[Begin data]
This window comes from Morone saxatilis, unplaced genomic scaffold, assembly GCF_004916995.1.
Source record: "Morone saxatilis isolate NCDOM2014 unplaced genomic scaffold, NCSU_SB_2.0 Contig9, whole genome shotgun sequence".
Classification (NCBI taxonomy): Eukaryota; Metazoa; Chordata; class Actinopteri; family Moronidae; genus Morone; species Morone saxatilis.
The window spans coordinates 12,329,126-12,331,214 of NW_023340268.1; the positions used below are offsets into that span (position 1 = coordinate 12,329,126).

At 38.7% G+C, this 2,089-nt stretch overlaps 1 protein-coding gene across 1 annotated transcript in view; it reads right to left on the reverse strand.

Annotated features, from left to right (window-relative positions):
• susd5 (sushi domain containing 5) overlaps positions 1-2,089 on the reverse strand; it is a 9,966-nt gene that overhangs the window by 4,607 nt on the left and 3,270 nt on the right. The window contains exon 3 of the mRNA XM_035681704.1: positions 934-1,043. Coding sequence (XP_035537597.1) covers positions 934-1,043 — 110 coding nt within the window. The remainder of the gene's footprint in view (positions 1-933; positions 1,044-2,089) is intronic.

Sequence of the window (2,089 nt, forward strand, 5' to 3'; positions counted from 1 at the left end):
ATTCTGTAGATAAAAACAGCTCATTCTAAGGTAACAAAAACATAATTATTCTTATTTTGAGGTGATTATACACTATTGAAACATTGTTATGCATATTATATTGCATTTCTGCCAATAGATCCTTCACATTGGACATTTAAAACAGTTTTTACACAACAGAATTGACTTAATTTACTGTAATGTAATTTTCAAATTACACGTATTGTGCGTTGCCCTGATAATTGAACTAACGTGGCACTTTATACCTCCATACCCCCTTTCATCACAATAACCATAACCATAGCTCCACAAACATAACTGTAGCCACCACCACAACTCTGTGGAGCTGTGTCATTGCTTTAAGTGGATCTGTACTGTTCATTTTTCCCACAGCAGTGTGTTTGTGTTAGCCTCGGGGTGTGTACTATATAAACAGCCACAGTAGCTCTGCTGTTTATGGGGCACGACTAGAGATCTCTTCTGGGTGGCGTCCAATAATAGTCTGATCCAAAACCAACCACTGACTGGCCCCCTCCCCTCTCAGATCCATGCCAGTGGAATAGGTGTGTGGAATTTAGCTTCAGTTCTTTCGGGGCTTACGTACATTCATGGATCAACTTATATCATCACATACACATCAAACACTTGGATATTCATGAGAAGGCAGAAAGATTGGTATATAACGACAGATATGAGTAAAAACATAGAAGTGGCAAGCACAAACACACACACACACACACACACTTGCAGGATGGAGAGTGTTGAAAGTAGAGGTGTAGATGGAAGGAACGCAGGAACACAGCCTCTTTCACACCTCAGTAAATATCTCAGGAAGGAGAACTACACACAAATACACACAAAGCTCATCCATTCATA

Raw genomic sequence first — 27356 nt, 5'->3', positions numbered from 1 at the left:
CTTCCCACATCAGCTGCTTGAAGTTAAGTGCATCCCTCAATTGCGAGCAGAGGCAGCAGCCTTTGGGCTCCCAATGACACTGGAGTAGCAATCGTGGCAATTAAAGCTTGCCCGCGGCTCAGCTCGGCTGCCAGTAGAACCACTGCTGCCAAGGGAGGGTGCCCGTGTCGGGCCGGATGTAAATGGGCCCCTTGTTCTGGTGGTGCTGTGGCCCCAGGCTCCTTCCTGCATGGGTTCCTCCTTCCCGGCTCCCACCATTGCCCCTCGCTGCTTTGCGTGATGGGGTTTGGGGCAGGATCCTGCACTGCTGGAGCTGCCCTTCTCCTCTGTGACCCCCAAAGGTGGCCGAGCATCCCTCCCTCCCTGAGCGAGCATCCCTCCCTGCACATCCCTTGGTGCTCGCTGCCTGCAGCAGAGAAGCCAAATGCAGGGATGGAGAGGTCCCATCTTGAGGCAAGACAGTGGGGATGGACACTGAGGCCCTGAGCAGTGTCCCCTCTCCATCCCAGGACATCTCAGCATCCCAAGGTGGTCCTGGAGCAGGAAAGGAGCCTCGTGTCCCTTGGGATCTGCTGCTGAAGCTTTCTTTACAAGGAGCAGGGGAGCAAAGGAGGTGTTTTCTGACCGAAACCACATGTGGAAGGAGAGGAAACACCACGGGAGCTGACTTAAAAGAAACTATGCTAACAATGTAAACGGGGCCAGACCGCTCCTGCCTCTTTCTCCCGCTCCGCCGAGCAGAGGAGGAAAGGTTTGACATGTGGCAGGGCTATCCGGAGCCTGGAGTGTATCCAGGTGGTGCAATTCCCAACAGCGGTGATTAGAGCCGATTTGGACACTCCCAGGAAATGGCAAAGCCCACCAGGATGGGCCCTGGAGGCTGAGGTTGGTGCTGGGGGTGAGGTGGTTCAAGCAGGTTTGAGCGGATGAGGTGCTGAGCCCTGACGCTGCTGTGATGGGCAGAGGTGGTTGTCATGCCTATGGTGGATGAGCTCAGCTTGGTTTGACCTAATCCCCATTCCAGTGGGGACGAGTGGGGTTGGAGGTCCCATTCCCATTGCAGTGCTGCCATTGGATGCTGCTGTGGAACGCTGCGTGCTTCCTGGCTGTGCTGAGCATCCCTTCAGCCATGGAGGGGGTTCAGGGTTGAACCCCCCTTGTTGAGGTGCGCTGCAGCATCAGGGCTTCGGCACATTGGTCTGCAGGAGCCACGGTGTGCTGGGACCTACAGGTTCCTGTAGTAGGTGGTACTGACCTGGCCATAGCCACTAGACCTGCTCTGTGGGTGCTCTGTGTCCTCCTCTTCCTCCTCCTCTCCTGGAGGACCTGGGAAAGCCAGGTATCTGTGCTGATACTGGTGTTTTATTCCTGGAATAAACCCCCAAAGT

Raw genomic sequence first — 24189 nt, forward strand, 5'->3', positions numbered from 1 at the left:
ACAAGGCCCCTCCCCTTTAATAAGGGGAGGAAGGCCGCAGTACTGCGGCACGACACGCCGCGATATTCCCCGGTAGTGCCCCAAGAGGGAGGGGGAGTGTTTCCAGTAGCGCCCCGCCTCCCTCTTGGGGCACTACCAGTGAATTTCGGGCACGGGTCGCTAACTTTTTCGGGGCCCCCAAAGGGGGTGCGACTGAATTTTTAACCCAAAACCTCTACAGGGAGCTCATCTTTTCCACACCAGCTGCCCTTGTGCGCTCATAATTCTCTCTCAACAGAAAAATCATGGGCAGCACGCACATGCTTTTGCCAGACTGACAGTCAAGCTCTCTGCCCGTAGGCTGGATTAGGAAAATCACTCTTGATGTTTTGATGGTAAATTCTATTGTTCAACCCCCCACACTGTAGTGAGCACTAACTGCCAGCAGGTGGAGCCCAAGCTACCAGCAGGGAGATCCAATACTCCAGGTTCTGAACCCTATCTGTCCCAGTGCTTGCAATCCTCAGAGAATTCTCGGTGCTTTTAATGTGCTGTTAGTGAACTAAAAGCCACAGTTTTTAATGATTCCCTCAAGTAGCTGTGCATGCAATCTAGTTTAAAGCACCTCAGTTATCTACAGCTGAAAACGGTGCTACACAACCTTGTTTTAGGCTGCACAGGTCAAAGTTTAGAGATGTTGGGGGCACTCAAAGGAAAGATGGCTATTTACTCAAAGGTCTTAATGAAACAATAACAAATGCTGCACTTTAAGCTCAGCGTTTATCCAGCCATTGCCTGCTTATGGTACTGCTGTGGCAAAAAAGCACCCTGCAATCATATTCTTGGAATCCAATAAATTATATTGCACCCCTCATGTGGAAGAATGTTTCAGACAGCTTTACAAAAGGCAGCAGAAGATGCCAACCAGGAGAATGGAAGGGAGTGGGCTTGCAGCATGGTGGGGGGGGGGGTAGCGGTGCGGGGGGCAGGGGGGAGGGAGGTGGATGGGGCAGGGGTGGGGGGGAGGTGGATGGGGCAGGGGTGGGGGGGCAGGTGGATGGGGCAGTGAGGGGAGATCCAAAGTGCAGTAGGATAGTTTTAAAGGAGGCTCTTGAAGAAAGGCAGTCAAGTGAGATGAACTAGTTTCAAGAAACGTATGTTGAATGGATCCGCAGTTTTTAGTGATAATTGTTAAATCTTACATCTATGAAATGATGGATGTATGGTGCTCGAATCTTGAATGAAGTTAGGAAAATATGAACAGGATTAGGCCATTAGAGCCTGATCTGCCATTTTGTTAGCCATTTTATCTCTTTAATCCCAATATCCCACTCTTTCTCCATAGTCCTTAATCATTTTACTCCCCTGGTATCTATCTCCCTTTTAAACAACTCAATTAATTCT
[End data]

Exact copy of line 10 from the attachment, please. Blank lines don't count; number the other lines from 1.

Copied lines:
Raw genomic sequence first — 27356 nt, 5'->3', positions numbered from 1 at the left: